APA respone to the answers of these questions. 200 word cited 1. A non-participating physician provides services to a Medicare patient who has total charges of $100 (before Medicare’s limiting char

APA respone to the answers of these questions.  200 word cited 

1. A non-participating physician provides services to a Medicare patient who has total charges of $100 (before Medicare’s limiting charge is applied). The physician does not accept assignment, charges the maximum allowable, and submits the claim to Medicare. Assume Medicare’s approved schedule for these services is $80.

What is the maximum amount the physician is allowed to charge the patient? Since this is a non-participating physician, he/she is only “allowed to charge 95% of the approved fee schedule” (Cleverley & Cleverley, 2018), in this case the approved fee schedule is $80, by multiplying 0.95 x $80 we will get $76, take this times the max factor of 115% and we get $87.40,  which is what can be charged to the patient.

What is the Medicare portion of the physician payment (which Medicare sends to the patient)? Medicare will pay 80% of the allowed fee schedule, and because in this case the provider is non-participating, Medicare will pay $69.92. $87.40 x 0.80 

What is the patient’s portion of the payment to the physician (net of the reimbursement from Medicare in the previous question)? The patient’s potion of this will be $19 because this provider is non-participating, the patient will only have to pay 95% also. The patients co-pay is $20 so we take 0.20 x $87.40, which gives us the $17.48, which is the patient’s portion.

Would the physician have been better off by accepting assignment on this case? Why or why not? In this case the provider made $7.40 more then they would have if they just accepted assignment, so I believe that the physician was better off not taking the assignment.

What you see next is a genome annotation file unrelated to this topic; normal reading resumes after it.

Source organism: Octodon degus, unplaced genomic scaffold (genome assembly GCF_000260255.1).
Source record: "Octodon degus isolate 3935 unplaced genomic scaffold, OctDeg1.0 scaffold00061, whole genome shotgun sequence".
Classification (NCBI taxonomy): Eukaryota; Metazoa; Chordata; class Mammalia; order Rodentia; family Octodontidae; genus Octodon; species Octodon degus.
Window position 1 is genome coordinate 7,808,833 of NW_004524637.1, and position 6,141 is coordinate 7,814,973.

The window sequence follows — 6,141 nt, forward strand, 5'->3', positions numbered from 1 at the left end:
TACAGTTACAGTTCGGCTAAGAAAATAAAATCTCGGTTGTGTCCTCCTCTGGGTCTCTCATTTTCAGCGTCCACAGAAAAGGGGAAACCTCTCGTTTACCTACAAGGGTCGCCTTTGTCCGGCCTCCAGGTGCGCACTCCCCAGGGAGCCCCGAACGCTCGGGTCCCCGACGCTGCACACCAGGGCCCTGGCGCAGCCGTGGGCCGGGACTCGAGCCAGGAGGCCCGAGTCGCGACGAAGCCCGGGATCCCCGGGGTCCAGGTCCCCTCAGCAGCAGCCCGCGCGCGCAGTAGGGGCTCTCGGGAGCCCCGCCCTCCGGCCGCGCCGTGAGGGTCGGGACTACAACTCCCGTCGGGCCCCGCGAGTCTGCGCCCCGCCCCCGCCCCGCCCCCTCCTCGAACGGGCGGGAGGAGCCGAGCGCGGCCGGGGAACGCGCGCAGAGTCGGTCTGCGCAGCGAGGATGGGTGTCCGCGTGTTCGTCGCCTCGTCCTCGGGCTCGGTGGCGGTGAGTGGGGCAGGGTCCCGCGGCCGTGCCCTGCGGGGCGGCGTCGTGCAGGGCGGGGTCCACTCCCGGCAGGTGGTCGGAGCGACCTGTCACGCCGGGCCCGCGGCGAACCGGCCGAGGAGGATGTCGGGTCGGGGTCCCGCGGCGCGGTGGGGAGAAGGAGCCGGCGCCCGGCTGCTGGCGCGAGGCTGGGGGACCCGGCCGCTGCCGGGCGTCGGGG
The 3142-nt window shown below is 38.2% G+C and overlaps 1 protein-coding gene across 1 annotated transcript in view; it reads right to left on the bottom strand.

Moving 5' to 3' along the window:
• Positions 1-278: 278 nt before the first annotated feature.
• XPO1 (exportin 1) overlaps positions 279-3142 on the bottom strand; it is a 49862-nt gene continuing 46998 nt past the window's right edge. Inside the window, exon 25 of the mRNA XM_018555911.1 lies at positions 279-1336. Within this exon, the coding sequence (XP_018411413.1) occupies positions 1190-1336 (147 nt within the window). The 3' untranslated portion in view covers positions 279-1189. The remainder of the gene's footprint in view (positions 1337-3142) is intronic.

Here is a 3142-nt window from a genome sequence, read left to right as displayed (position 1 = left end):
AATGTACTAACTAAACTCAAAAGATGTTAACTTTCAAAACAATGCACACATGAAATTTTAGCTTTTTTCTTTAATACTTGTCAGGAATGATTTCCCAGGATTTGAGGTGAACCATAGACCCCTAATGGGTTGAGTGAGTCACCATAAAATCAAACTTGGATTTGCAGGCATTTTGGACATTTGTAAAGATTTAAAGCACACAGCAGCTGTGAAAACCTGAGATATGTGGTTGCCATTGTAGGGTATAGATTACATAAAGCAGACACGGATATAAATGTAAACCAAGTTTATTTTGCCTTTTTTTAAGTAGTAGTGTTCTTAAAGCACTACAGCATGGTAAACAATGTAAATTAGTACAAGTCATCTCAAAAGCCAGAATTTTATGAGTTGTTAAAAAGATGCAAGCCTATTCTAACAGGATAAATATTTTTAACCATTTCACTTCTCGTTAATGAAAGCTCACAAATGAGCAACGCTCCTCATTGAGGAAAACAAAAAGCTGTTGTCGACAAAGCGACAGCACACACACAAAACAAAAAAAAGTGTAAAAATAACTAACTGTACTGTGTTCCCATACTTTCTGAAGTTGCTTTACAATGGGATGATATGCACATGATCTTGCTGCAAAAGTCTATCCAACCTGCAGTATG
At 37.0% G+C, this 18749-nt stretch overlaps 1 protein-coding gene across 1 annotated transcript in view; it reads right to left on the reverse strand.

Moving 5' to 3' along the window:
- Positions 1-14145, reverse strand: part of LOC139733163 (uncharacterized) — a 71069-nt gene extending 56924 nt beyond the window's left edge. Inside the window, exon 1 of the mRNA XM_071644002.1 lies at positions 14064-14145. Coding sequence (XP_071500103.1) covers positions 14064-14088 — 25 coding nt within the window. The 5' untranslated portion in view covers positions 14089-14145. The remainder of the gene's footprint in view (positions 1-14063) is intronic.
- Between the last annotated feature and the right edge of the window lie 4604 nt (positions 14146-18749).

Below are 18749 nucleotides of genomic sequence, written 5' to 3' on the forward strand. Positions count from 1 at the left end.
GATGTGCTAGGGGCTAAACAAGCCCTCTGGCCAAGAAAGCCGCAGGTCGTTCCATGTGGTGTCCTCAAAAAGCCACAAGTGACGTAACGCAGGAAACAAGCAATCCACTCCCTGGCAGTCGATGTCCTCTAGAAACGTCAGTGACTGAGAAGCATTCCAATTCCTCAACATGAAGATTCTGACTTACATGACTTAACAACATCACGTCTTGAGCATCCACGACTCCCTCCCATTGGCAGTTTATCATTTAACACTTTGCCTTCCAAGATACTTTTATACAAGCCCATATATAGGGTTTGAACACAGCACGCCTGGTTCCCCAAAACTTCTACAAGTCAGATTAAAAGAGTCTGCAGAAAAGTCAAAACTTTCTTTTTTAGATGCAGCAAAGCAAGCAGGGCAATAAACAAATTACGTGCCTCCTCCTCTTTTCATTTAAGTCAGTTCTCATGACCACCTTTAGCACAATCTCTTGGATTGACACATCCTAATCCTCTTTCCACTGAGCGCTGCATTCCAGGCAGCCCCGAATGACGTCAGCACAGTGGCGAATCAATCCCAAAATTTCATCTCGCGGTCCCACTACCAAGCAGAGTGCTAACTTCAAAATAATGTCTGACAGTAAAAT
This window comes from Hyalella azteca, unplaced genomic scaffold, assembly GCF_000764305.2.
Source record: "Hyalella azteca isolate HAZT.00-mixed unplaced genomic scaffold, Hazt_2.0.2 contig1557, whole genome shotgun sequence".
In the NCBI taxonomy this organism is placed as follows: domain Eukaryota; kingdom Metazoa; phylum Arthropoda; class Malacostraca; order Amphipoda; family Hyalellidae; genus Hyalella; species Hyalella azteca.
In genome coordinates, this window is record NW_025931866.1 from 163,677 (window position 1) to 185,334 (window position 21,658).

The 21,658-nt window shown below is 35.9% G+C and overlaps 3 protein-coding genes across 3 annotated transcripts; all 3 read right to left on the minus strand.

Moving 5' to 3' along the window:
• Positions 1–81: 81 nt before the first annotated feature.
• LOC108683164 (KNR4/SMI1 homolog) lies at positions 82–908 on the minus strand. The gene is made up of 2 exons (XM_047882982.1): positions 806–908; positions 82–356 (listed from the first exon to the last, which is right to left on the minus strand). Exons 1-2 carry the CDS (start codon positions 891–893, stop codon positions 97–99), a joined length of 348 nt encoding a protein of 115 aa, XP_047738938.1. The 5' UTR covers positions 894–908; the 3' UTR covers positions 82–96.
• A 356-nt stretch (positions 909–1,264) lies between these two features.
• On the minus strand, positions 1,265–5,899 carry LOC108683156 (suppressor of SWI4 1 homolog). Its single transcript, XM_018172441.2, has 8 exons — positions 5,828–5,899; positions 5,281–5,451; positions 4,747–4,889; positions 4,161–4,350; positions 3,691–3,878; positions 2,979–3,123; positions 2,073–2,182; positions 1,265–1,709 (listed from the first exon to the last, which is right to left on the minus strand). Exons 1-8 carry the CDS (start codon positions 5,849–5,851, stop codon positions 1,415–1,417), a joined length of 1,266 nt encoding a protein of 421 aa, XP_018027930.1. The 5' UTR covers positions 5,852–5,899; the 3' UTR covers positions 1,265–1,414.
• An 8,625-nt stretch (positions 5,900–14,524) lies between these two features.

2. How do a high percentage of Medicaid (not Medicare) patients influence a hospital’s prices? A high percentage of Medicaid patients may influence a hospital’s prices but most times not. “In Medicaid, payment rates, sometimes called the “base rate,” are set by state Medicaid agencies for specific services used by patients. In addition, Medicaid also may make supplemental payments to hospitals.” (Cunningham, Rudowitz, Young, Garfield, and Foutz, 2016) So, hospitals will have their prices, but because Medicaid payment amounts are set by the state, the hospital may or may not be paid their price, depending on what amount the state has set. If a hospital has a high percentage of Medicaid patients they may lower their costs, if they can afford to do so, or they may raise their cost to the other then Medicaid patients to try and make up the difference.

Cunningham, P., Rudowitz, R., Young, K., Garfield, R., & Foutz, J. (2016, October 27). Understanding Medical Hospital Payments and the Impact of Recent Policy Changes – Issue Brief. Retrieved from https:// www.kff.org/report-section/understanding-medicaid-hospital-payments-and-the-impact-of-recent-policy-changes-issue-brief/  

Cleverley, W. O., & Cleverley, J. O. (2018). Essentials of health care finance. Burlington, MA: Jones & Bartlett Learnin.        

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